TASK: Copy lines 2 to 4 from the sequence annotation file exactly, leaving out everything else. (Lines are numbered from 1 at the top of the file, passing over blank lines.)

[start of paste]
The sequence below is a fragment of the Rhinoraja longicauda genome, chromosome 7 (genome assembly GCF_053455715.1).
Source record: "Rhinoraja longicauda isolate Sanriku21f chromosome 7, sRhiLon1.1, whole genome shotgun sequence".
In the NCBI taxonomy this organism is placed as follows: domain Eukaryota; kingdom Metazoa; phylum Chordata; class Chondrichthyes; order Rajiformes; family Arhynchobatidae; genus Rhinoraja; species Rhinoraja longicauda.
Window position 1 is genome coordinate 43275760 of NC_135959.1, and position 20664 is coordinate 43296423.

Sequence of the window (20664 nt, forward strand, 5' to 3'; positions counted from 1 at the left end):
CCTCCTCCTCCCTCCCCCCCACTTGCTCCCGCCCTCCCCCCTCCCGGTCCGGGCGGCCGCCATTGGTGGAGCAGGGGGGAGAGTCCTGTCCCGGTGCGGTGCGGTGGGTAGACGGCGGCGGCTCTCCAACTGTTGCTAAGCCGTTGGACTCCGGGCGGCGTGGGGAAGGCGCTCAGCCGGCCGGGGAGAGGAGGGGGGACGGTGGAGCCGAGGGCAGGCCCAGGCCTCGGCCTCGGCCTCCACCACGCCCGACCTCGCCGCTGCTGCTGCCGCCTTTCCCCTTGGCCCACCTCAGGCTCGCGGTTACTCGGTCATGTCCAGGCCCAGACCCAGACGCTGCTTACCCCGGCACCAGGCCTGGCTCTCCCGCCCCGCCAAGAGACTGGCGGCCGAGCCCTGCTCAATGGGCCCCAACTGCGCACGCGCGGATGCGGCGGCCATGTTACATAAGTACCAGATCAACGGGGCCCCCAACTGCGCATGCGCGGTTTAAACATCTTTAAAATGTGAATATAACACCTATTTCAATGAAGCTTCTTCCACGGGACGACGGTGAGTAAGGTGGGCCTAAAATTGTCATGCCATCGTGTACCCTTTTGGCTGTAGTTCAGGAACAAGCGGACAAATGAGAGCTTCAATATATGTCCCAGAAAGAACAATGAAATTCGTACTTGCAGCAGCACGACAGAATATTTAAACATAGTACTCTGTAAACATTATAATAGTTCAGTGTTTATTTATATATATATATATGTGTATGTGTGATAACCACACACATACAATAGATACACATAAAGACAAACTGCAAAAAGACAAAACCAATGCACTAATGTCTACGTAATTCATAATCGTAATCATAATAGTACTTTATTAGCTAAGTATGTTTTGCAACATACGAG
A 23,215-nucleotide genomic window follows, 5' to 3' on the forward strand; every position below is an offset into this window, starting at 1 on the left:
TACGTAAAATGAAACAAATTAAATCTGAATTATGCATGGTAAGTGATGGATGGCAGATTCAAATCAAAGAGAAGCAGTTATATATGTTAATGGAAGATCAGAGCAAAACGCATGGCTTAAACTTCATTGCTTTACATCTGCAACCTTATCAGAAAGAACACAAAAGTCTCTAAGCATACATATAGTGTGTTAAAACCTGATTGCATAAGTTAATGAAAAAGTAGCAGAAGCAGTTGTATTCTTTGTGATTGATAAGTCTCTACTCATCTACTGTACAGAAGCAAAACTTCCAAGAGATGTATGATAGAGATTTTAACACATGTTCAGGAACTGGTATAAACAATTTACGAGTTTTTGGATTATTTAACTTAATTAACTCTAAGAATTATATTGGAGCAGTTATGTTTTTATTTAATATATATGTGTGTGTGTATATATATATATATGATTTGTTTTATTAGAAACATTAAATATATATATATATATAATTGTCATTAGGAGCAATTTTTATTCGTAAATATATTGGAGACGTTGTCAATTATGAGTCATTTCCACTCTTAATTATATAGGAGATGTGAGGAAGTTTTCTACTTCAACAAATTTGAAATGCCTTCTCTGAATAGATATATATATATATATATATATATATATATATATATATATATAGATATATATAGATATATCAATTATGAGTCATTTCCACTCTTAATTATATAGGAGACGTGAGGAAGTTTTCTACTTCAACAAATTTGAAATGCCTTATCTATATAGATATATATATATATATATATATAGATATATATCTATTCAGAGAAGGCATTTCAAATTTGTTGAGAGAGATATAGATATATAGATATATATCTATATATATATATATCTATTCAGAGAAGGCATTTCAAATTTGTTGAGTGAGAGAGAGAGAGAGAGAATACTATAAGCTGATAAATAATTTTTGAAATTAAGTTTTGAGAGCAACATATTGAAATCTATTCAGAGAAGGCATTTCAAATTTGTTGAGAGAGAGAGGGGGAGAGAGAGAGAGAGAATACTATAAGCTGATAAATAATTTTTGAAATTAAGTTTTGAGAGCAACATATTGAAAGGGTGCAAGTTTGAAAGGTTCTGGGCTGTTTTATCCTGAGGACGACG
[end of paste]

Source record: "Rhinoraja longicauda isolate Sanriku21f chromosome 7, sRhiLon1.1, whole genome shotgun sequence".
In the NCBI taxonomy this organism is placed as follows: domain Eukaryota; kingdom Metazoa; phylum Chordata; class Chondrichthyes; order Rajiformes; family Arhynchobatidae; genus Rhinoraja; species Rhinoraja longicauda.
Window position 1 is genome coordinate 43275760 of NC_135959.1, and position 20664 is coordinate 43296423.